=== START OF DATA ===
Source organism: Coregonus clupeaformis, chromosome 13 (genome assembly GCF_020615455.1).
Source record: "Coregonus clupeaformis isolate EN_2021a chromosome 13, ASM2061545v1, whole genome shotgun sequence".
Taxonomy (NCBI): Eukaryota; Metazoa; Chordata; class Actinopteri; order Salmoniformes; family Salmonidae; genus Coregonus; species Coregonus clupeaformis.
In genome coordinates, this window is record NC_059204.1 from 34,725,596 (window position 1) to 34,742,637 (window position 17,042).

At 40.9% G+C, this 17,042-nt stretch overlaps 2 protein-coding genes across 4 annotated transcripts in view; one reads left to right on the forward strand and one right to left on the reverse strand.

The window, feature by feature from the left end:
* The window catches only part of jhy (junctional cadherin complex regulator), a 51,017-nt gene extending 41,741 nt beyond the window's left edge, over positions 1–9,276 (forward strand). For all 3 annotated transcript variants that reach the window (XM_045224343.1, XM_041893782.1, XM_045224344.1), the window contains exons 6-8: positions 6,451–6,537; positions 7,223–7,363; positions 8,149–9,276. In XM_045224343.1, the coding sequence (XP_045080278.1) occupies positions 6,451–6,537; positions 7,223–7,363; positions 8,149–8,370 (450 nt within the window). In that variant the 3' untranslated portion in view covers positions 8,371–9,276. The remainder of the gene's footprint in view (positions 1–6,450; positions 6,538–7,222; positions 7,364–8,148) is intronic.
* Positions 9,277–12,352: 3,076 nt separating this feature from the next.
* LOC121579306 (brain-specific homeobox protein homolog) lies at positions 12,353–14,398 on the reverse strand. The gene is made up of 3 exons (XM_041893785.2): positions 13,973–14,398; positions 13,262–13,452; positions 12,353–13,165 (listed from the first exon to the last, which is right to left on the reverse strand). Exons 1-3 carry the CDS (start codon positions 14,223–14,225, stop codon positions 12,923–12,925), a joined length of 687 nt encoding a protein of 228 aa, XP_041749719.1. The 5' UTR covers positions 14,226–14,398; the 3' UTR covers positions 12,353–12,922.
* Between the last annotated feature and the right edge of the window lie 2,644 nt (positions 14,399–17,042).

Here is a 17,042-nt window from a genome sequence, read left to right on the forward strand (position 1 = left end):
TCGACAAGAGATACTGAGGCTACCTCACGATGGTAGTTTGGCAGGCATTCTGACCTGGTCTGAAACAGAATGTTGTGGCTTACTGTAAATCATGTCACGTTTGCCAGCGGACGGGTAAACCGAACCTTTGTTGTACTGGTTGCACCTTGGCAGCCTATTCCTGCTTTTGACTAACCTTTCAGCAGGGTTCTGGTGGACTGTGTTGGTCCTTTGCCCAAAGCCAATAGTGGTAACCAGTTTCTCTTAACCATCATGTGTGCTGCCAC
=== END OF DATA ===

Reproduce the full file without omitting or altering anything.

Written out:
Source organism: Coregonus clupeaformis, chromosome 13 (genome assembly GCF_020615455.1).
Source record: "Coregonus clupeaformis isolate EN_2021a chromosome 13, ASM2061545v1, whole genome shotgun sequence".
Taxonomy (NCBI): Eukaryota; Metazoa; Chordata; class Actinopteri; order Salmoniformes; family Salmonidae; genus Coregonus; species Coregonus clupeaformis.
In genome coordinates, this window is record NC_059204.1 from 34,725,596 (window position 1) to 34,742,637 (window position 17,042).

At 40.9% G+C, this 17,042-nt stretch overlaps 2 protein-coding genes across 4 annotated transcripts in view; one reads left to right on the forward strand and one right to left on the reverse strand.

The window, feature by feature from the left end:
* The window catches only part of jhy (junctional cadherin complex regulator), a 51,017-nt gene extending 41,741 nt beyond the window's left edge, over positions 1–9,276 (forward strand). For all 3 annotated transcript variants that reach the window (XM_045224343.1, XM_041893782.1, XM_045224344.1), the window contains exons 6-8: positions 6,451–6,537; positions 7,223–7,363; positions 8,149–9,276. In XM_045224343.1, the coding sequence (XP_045080278.1) occupies positions 6,451–6,537; positions 7,223–7,363; positions 8,149–8,370 (450 nt within the window). In that variant the 3' untranslated portion in view covers positions 8,371–9,276. The remainder of the gene's footprint in view (positions 1–6,450; positions 6,538–7,222; positions 7,364–8,148) is intronic.
* Positions 9,277–12,352: 3,076 nt separating this feature from the next.
* LOC121579306 (brain-specific homeobox protein homolog) lies at positions 12,353–14,398 on the reverse strand. The gene is made up of 3 exons (XM_041893785.2): positions 13,973–14,398; positions 13,262–13,452; positions 12,353–13,165 (listed from the first exon to the last, which is right to left on the reverse strand). Exons 1-3 carry the CDS (start codon positions 14,223–14,225, stop codon positions 12,923–12,925), a joined length of 687 nt encoding a protein of 228 aa, XP_041749719.1. The 5' UTR covers positions 14,226–14,398; the 3' UTR covers positions 12,353–12,922.
* Between the last annotated feature and the right edge of the window lie 2,644 nt (positions 14,399–17,042).

Here is a 17,042-nt window from a genome sequence, read left to right on the forward strand (position 1 = left end):
TCGACAAGAGATACTGAGGCTACCTCACGATGGTAGTTTGGCAGGCATTCTGACCTGGTCTGAAACAGAATGTTGTGGCTTACTGTAAATCATGTCACGTTTGCCAGCGGACGGGTAAACCGAACCTTTGTTGTACTGGTTGCACCTTGGCAGCCTATTCCTGCTTTTGACTAACCTTTCAGCAGGGTTCTGGTGGACTGTGTTGGTCCTTTGCCCAAAGCCAATAGTGGTAACCAGTTTCTCTTAACCATCATGTGTGCTGCCAC